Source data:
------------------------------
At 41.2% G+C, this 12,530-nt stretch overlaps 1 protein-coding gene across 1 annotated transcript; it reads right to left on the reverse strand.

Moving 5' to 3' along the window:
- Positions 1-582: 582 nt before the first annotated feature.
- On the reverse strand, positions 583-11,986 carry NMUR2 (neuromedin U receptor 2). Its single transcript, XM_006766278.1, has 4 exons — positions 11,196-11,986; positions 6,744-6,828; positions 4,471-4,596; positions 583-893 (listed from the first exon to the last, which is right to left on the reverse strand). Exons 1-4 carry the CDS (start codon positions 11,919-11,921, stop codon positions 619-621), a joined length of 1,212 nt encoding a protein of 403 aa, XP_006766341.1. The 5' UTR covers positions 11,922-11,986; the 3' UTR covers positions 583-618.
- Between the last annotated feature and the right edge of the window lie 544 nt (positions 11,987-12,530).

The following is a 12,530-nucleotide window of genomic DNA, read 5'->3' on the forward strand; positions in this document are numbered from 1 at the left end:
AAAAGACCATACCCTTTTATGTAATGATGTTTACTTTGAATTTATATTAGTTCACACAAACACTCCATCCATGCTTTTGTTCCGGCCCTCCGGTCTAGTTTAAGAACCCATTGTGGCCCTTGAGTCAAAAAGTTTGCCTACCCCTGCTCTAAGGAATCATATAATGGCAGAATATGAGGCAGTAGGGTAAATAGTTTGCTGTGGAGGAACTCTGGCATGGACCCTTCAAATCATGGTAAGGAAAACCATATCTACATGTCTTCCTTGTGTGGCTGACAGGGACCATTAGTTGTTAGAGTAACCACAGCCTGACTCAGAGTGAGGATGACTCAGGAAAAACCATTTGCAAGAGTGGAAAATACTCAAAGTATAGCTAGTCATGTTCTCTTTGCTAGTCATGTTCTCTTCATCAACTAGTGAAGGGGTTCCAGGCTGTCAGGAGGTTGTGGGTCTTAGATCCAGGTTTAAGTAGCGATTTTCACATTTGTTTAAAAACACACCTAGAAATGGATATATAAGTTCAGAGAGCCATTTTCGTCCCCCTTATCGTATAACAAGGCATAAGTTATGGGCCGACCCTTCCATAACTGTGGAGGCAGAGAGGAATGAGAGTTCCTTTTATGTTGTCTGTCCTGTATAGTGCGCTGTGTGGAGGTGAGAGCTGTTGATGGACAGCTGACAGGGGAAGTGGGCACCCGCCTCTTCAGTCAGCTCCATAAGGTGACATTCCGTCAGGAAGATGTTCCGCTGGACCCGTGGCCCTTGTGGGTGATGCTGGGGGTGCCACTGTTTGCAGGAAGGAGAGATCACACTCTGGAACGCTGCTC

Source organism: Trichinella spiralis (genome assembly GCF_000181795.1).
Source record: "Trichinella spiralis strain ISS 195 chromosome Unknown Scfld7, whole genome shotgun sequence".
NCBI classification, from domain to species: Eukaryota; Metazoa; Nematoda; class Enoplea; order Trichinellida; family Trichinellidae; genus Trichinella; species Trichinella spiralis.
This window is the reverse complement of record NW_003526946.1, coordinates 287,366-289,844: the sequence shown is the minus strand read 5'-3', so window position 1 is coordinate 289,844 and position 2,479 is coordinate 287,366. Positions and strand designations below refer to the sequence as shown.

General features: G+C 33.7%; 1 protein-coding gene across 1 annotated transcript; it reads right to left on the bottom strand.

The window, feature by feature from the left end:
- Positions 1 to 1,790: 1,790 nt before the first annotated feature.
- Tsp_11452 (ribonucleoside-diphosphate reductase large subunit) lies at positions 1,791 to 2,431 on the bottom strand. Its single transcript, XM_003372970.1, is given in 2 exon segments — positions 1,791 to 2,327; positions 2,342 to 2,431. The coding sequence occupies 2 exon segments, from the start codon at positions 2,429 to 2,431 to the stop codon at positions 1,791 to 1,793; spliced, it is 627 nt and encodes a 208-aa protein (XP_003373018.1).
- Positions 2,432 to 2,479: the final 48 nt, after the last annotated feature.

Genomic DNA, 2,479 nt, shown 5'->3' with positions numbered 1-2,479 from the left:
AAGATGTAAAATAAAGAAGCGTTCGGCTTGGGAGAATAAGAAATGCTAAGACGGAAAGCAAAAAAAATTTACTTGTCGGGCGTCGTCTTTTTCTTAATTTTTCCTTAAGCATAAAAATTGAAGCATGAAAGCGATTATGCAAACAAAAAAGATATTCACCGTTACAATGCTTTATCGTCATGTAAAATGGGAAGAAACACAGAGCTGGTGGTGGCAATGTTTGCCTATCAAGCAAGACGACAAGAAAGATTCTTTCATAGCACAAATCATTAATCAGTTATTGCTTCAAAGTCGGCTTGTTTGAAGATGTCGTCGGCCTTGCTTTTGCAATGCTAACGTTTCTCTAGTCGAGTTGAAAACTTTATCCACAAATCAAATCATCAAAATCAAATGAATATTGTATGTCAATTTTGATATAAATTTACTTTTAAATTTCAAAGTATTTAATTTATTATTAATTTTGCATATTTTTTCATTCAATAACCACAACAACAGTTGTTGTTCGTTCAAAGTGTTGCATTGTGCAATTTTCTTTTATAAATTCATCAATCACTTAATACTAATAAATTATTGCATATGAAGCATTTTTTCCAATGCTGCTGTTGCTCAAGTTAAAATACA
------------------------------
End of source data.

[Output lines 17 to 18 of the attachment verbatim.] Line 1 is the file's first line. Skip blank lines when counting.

Genomic DNA, 2,479 nt, shown 5'->3' with positions numbered 1-2,479 from the left:
AAGATGTAAAATAAAGAAGCGTTCGGCTTGGGAGAATAAGAAATGCTAAGACGGAAAGCAAAAAAAATTTACTTGTCGGGCGTCGTCTTTTTCTTAATTTTTCCTTAAGCATAAAAATTGAAGCATGAAAGCGATTATGCAAACAAAAAAGATATTCACCGTTACAATGCTTTATCGTCATGTAAAATGGGAAGAAACACAGAGCTGGTGGTGGCAATGTTTGCCTATCAAGCAAGACGACAAGAAAGATTCTTTCATAGCACAAATCATTAATCAGTTATTGCTTCAAAGTCGGCTTGTTTGAAGATGTCGTCGGCCTTGCTTTTGCAATGCTAACGTTTCTCTAGTCGAGTTGAAAACTTTATCCACAAATCAAATCATCAAAATCAAATGAATATTGTATGTCAATTTTGATATAAATTTACTTTTAAATTTCAAAGTATTTAATTTATTATTAATTTTGCATATTTTTTCATTCAATAACCACAACAACAGTTGTTGTTCGTTCAAAGTGTTGCATTGTGCAATTTTCTTTTATAAATTCATCAATCACTTAATACTAATAAATTATTGCATATGAAGCATTTTTTCCAATGCTGCTGTTGCTCAAGTTAAAATACA